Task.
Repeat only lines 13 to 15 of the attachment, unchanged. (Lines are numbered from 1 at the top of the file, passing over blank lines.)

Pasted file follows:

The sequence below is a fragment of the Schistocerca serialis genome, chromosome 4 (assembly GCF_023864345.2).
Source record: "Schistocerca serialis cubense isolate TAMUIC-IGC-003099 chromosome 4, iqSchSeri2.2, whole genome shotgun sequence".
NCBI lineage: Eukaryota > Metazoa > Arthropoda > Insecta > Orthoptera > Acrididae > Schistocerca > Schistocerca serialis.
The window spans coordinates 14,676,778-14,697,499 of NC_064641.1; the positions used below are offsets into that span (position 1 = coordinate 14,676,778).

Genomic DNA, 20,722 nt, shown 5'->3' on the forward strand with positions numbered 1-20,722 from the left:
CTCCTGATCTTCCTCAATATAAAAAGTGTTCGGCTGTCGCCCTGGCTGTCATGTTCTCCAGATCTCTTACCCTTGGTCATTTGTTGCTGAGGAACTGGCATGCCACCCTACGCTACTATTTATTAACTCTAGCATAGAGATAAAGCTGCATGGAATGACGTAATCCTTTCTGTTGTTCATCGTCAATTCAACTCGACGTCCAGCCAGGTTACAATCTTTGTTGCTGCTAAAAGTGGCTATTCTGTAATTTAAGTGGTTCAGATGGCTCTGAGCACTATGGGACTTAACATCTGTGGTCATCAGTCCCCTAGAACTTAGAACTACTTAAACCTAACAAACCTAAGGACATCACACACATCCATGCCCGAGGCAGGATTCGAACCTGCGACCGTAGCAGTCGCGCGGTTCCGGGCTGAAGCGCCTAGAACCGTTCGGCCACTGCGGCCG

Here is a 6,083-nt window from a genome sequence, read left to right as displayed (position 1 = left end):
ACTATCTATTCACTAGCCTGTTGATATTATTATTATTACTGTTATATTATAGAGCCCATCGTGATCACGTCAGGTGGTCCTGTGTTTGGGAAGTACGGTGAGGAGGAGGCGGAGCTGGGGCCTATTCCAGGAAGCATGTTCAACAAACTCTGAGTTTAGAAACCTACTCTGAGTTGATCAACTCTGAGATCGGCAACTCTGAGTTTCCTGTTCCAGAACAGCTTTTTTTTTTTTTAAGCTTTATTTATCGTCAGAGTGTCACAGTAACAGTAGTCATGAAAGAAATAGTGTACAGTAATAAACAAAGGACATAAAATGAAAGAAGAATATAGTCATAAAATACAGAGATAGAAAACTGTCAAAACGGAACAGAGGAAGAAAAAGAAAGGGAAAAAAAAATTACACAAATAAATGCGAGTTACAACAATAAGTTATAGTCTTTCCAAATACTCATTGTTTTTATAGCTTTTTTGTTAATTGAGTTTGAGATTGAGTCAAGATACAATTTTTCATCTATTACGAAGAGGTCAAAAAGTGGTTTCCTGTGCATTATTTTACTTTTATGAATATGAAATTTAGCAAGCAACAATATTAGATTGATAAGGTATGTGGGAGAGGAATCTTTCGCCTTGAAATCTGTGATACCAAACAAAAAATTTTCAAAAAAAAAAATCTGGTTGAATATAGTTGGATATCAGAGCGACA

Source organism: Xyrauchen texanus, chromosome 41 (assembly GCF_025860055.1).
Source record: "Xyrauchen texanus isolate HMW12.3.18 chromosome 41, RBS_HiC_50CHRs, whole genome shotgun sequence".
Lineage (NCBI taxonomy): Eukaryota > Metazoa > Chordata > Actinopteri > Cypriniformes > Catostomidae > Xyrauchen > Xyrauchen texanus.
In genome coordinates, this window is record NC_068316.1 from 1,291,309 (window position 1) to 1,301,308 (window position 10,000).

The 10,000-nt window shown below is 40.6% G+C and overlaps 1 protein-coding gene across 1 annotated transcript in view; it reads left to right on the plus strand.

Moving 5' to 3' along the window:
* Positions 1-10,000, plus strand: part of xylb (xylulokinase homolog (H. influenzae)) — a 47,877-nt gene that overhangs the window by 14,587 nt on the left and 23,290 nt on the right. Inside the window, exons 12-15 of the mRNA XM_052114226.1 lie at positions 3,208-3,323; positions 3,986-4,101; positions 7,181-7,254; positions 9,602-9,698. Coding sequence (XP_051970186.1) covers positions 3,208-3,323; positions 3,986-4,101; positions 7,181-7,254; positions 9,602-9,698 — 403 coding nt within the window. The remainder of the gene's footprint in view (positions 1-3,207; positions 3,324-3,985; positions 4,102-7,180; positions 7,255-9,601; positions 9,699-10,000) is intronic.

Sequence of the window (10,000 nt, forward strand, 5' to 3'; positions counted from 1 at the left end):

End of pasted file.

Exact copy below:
The 10,000-nt window shown below is 40.6% G+C and overlaps 1 protein-coding gene across 1 annotated transcript in view; it reads left to right on the plus strand.

Moving 5' to 3' along the window:
* Positions 1-10,000, plus strand: part of xylb (xylulokinase homolog (H. influenzae)) — a 47,877-nt gene that overhangs the window by 14,587 nt on the left and 23,290 nt on the right. Inside the window, exons 12-15 of the mRNA XM_052114226.1 lie at positions 3,208-3,323; positions 3,986-4,101; positions 7,181-7,254; positions 9,602-9,698. Coding sequence (XP_051970186.1) covers positions 3,208-3,323; positions 3,986-4,101; positions 7,181-7,254; positions 9,602-9,698 — 403 coding nt within the window. The remainder of the gene's footprint in view (positions 1-3,207; positions 3,324-3,985; positions 4,102-7,180; positions 7,255-9,601; positions 9,699-10,000) is intronic.